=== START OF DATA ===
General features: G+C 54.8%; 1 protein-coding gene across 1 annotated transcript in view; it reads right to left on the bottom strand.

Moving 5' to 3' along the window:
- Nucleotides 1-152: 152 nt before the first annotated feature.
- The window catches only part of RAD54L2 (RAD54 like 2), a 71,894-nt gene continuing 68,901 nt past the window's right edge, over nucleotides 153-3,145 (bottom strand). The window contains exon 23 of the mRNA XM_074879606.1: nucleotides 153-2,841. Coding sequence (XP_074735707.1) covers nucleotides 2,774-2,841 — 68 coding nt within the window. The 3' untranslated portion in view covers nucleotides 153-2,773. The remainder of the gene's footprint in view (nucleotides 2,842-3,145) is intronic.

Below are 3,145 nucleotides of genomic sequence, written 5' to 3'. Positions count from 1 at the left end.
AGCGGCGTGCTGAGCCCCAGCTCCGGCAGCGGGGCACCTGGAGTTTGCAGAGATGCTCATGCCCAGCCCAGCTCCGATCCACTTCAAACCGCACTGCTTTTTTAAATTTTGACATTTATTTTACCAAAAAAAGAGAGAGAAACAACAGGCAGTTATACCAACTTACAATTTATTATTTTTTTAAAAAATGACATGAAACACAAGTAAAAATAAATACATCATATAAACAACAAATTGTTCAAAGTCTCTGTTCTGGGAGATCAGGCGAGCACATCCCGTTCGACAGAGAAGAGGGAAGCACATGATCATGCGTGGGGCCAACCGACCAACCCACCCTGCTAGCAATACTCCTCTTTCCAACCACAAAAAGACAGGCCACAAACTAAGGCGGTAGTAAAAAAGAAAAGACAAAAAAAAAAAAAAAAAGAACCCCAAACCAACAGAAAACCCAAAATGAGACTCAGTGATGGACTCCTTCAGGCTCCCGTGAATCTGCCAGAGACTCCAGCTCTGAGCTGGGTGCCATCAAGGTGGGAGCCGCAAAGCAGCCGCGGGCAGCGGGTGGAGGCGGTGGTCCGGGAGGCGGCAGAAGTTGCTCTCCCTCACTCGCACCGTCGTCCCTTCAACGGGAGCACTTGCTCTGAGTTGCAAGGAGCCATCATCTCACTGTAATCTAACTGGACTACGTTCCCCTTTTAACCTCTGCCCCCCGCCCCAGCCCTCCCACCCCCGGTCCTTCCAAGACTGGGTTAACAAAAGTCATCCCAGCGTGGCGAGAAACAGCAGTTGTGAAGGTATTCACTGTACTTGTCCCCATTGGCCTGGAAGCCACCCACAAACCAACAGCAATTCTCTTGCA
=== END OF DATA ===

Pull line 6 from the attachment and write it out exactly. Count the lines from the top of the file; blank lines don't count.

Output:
AGCGGCGTGCTGAGCCCCAGCTCCGGCAGCGGGGCACCTGGAGTTTGCAGAGATGCTCATGCCCAGCCCAGCTCCGATCCACTTCAAACCGCACTGCTTTTTTAAATTTTGACATTTATTTTACCAAAAAAAGAGAGAGAAACAACAGGCAGTTATACCAACTTACAATTTATTATTTTTTTAAAAAATGACATGAAACACAAGTAAAAATAAATACATCATATAAACAACAAATTGTTCAAAGTCTCTGTTCTGGGAGATCAGGCGAGCACATCCCGTTCGACAGAGAAGAGGGAAGCACATGATCATGCGTGGGGCCAACCGACCAACCCACCCTGCTAGCAATACTCCTCTTTCCAACCACAAAAAGACAGGCCACAAACTAAGGCGGTAGTAAAAAAGAAAAGACAAAAAAAAAAAAAAAAAGAACCCCAAACCAACAGAAAACCCAAAATGAGACTCAGTGATGGACTCCTTCAGGCTCCCGTGAATCTGCCAGAGACTCCAGCTCTGAGCTGGGTGCCATCAAGGTGGGAGCCGCAAAGCAGCCGCGGGCAGCGGGTGGAGGCGGTGGTCCGGGAGGCGGCAGAAGTTGCTCTCCCTCACTCGCACCGTCGTCCCTTCAACGGGAGCACTTGCTCTGAGTTGCAAGGAGCCATCATCTCACTGTAATCTAACTGGACTACGTTCCCCTTTTAACCTCTGCCCCCCGCCCCAGCCCTCCCACCCCCGGTCCTTCCAAGACTGGGTTAACAAAAGTCATCCCAGCGTGGCGAGAAACAGCAGTTGTGAAGGTATTCACTGTACTTGTCCCCATTGGCCTGGAAGCCACCCACAAACCAACAGCAATTCTCTTGCA